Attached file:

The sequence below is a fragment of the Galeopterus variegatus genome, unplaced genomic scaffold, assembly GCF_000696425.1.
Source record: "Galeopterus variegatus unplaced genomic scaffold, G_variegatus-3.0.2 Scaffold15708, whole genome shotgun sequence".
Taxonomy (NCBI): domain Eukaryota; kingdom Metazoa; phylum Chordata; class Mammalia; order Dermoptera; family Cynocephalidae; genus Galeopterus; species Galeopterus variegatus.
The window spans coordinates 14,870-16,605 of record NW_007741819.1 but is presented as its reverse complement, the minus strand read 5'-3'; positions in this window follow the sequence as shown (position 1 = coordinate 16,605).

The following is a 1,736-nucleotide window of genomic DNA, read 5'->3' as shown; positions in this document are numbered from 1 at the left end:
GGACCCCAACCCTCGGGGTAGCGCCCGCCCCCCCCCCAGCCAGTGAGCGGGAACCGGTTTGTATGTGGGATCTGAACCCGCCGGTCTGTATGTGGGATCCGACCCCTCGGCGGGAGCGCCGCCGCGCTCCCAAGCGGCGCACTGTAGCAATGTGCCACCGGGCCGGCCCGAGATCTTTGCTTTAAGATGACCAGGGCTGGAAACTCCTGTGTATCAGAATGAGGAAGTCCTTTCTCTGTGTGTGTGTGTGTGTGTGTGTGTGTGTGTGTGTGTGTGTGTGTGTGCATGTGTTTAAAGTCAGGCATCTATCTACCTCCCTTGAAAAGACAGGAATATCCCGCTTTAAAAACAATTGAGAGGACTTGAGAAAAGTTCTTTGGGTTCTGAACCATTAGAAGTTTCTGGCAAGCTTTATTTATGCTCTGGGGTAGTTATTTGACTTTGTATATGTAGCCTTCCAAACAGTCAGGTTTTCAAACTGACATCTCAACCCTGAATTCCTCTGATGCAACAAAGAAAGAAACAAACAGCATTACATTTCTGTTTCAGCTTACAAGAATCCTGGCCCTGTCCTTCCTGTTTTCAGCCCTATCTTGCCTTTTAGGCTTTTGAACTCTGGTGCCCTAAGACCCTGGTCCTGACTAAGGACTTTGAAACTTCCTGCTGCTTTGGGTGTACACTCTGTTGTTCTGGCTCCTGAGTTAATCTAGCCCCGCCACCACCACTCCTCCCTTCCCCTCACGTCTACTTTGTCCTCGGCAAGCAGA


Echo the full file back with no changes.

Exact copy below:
The sequence below is a fragment of the Galeopterus variegatus genome, unplaced genomic scaffold, assembly GCF_000696425.1.
Source record: "Galeopterus variegatus unplaced genomic scaffold, G_variegatus-3.0.2 Scaffold15708, whole genome shotgun sequence".
Taxonomy (NCBI): domain Eukaryota; kingdom Metazoa; phylum Chordata; class Mammalia; order Dermoptera; family Cynocephalidae; genus Galeopterus; species Galeopterus variegatus.
The window spans coordinates 14,870-16,605 of record NW_007741819.1 but is presented as its reverse complement, the minus strand read 5'-3'; positions in this window follow the sequence as shown (position 1 = coordinate 16,605).

The following is a 1,736-nucleotide window of genomic DNA, read 5'->3' as shown; positions in this document are numbered from 1 at the left end:
GGACCCCAACCCTCGGGGTAGCGCCCGCCCCCCCCCCAGCCAGTGAGCGGGAACCGGTTTGTATGTGGGATCTGAACCCGCCGGTCTGTATGTGGGATCCGACCCCTCGGCGGGAGCGCCGCCGCGCTCCCAAGCGGCGCACTGTAGCAATGTGCCACCGGGCCGGCCCGAGATCTTTGCTTTAAGATGACCAGGGCTGGAAACTCCTGTGTATCAGAATGAGGAAGTCCTTTCTCTGTGTGTGTGTGTGTGTGTGTGTGTGTGTGTGTGTGTGTGTGTGTGTGCATGTGTTTAAAGTCAGGCATCTATCTACCTCCCTTGAAAAGACAGGAATATCCCGCTTTAAAAACAATTGAGAGGACTTGAGAAAAGTTCTTTGGGTTCTGAACCATTAGAAGTTTCTGGCAAGCTTTATTTATGCTCTGGGGTAGTTATTTGACTTTGTATATGTAGCCTTCCAAACAGTCAGGTTTTCAAACTGACATCTCAACCCTGAATTCCTCTGATGCAACAAAGAAAGAAACAAACAGCATTACATTTCTGTTTCAGCTTACAAGAATCCTGGCCCTGTCCTTCCTGTTTTCAGCCCTATCTTGCCTTTTAGGCTTTTGAACTCTGGTGCCCTAAGACCCTGGTCCTGACTAAGGACTTTGAAACTTCCTGCTGCTTTGGGTGTACACTCTGTTGTTCTGGCTCCTGAGTTAATCTAGCCCCGCCACCACCACTCCTCCCTTCCCCTCACGTCTACTTTGTCCTCGGCAAGCAGA